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Alison Fordham explains how IF: Milton Keynes International Festival’s programme of outdoor events is a key audience development and placemaking tool for the town.

Photo of outdoor installation of white dominoes
Station House Opera’s Dominoes in the main boulevard in 2016

Shaun Armstrong/mubsta.com

Tasked by Arts Council England to raise the artistic profile of Milton Keynes as part of a major placemaking strategy, IF: Milton Keynes International Festival was established in 2010 and there has been an edition every two years since.

Ambitious in its scale and programme, the festival specifically set out to reach as wide an audience as possible, using the public realm, by presenting events in boulevards, parks, empty shops, public squares and shopping centres. In order to reach the many diverse communities that make up Milton Keynes, it was essential that it engaged with audiences beyond traditional arts attenders.

We don’t programme free outdoor work to create ticket-buyers and it is near impossible to track the crossover between free attenders and ticket-buyers

These were interesting times for The Stables, which shaped the festival’s plans. We took on the producing role, supplementing our own small team with freelance specialists in outdoor arts and major event production as well as brand development, marketing and communications.

Creating a brand

Back in 2009, tasked with marketing a festival that as yet had no name or identity, our first challenge was to create a brand that reflected a high-quality event that presented both free and ticketed work in non-conventional places. Working with creative agency Altogether, we opted for vivid colours – fuchsia pink and a palette of bright, strong shades. We used bold images and upbeat slogans that began with ‘IF’. We definitely avoided artspeak.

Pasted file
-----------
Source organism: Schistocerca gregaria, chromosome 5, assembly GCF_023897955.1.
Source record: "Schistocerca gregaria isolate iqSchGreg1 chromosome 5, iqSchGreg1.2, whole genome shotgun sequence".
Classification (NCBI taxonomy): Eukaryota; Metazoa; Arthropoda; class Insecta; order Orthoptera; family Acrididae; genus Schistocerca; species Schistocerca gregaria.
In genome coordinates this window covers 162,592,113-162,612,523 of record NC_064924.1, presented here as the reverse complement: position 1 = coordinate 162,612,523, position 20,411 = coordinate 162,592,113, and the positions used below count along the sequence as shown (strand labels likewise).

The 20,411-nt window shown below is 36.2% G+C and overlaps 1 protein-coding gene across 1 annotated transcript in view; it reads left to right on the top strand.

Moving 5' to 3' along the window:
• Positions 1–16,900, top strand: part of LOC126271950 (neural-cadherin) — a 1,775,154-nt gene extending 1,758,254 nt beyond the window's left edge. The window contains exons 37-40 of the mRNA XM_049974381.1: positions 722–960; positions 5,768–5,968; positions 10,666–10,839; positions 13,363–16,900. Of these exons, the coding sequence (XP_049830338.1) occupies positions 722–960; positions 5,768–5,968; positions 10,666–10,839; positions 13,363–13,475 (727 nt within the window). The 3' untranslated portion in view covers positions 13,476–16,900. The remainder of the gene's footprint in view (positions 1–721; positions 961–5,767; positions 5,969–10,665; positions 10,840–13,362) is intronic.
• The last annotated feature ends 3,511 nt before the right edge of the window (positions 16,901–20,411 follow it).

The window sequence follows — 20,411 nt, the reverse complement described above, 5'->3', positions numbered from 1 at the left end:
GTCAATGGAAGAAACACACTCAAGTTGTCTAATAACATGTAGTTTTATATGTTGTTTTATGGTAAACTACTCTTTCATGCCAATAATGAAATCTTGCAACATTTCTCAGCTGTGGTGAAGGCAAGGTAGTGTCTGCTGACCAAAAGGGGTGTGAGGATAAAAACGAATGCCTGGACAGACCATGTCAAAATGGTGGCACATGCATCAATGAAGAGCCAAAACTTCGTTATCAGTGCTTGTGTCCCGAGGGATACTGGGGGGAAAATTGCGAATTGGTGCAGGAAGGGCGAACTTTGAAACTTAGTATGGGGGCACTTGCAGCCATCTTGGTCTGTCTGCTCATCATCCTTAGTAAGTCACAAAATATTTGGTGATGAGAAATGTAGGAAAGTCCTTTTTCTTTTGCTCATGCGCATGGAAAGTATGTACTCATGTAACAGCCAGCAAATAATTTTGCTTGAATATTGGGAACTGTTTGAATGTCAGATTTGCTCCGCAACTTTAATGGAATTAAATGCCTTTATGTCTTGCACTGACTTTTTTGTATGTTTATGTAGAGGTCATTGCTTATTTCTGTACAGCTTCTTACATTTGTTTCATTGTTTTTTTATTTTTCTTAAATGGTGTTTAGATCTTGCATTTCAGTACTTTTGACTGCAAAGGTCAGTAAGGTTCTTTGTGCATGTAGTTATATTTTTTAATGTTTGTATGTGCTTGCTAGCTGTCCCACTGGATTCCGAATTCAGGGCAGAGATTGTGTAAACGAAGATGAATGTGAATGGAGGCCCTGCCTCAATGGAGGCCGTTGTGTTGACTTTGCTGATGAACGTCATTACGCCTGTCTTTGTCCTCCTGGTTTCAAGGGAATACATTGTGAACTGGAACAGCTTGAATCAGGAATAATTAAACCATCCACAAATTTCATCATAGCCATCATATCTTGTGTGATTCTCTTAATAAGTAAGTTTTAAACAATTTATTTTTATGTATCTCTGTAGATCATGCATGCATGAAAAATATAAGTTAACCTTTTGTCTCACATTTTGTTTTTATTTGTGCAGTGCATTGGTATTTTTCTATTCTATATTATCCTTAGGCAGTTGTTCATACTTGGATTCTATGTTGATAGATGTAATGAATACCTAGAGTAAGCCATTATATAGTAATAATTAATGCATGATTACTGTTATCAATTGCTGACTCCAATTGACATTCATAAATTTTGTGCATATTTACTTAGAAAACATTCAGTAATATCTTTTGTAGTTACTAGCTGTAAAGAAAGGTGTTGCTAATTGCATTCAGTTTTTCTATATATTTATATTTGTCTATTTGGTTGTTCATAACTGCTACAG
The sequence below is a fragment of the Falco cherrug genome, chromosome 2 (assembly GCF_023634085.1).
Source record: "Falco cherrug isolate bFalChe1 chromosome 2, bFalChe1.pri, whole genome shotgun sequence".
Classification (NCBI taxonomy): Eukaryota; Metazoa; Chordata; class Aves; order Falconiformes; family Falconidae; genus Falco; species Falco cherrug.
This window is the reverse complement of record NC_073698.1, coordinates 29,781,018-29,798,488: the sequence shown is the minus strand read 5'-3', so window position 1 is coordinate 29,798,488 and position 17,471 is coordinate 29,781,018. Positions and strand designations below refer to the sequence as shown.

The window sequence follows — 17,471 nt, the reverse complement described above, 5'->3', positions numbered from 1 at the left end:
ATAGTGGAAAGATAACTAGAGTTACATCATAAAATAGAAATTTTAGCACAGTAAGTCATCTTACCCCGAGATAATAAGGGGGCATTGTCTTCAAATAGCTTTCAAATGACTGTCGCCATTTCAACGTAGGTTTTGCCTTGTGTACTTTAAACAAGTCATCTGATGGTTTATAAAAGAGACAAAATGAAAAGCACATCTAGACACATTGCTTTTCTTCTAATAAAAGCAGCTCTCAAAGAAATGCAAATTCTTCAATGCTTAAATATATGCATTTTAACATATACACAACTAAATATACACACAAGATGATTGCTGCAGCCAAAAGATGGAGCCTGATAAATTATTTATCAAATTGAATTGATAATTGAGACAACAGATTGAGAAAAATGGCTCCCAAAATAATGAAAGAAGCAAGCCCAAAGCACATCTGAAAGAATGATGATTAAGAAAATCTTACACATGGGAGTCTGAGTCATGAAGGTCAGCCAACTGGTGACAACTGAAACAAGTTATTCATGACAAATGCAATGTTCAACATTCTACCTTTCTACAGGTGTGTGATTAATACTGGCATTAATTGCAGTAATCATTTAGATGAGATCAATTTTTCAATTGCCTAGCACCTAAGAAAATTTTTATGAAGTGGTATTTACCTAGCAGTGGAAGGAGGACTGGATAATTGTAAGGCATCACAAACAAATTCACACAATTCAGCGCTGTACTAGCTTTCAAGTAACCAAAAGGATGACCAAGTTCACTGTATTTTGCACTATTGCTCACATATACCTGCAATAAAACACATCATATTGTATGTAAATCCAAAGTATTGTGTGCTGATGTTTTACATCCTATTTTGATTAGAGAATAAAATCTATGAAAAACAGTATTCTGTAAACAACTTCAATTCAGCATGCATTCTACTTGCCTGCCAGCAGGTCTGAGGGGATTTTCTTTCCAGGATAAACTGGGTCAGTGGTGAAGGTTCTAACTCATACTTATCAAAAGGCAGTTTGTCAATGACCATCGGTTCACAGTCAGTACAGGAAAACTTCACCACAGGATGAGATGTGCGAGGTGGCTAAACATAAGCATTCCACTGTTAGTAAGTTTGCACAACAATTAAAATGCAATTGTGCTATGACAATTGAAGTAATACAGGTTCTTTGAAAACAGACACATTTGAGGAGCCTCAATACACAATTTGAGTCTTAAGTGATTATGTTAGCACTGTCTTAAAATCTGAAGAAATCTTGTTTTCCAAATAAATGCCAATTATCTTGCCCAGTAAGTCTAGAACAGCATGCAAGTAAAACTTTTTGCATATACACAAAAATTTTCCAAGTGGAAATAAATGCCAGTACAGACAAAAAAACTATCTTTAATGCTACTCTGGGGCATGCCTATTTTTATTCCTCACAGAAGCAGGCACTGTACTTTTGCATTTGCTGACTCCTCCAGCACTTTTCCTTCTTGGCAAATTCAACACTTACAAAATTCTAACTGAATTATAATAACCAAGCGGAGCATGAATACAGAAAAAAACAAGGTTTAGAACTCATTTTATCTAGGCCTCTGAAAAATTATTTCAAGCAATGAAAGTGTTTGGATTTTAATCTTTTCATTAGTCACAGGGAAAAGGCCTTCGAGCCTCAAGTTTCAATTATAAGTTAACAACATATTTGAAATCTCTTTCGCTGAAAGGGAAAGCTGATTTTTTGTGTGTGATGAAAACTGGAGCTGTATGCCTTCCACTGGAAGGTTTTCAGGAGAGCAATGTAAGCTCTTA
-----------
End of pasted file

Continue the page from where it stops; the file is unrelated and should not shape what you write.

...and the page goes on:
This festival had to look like it would be fun, appealing, inclusive and accessible as well as tip-top professional. We knew that to develop audiences we had to build high levels of trust and confidence through the quality of the programme and the strength of the branding.

Festival-goers tell us they love the brand design so we have retained the fuchsia pink as an anchor for each festival, helping us to keep those hard-won audience relationships as we introduce more challenging work into the programme, such as Dries Verhoeven’s Phobiarama, featuring this July.

Measuring the reach

We door-drop the little pink pocket guide right across the city, with a special focus on postcode areas that show up as low in the arts-attending stakes. We work with high-profile partners and local employers to extend our reach and access community and special interest groups at a very localised level through channels including parish magazines and social media pages or blogs.

Festival Facebook event pages give us a good sense of the pick-up on free events in advance, with the number of people expressing an interest in attending being a good indicator of final numbers. Although the weather can be a major factor in the process, particularly when no or little financial commitment has been made by attenders and it’s blowing a gale outside.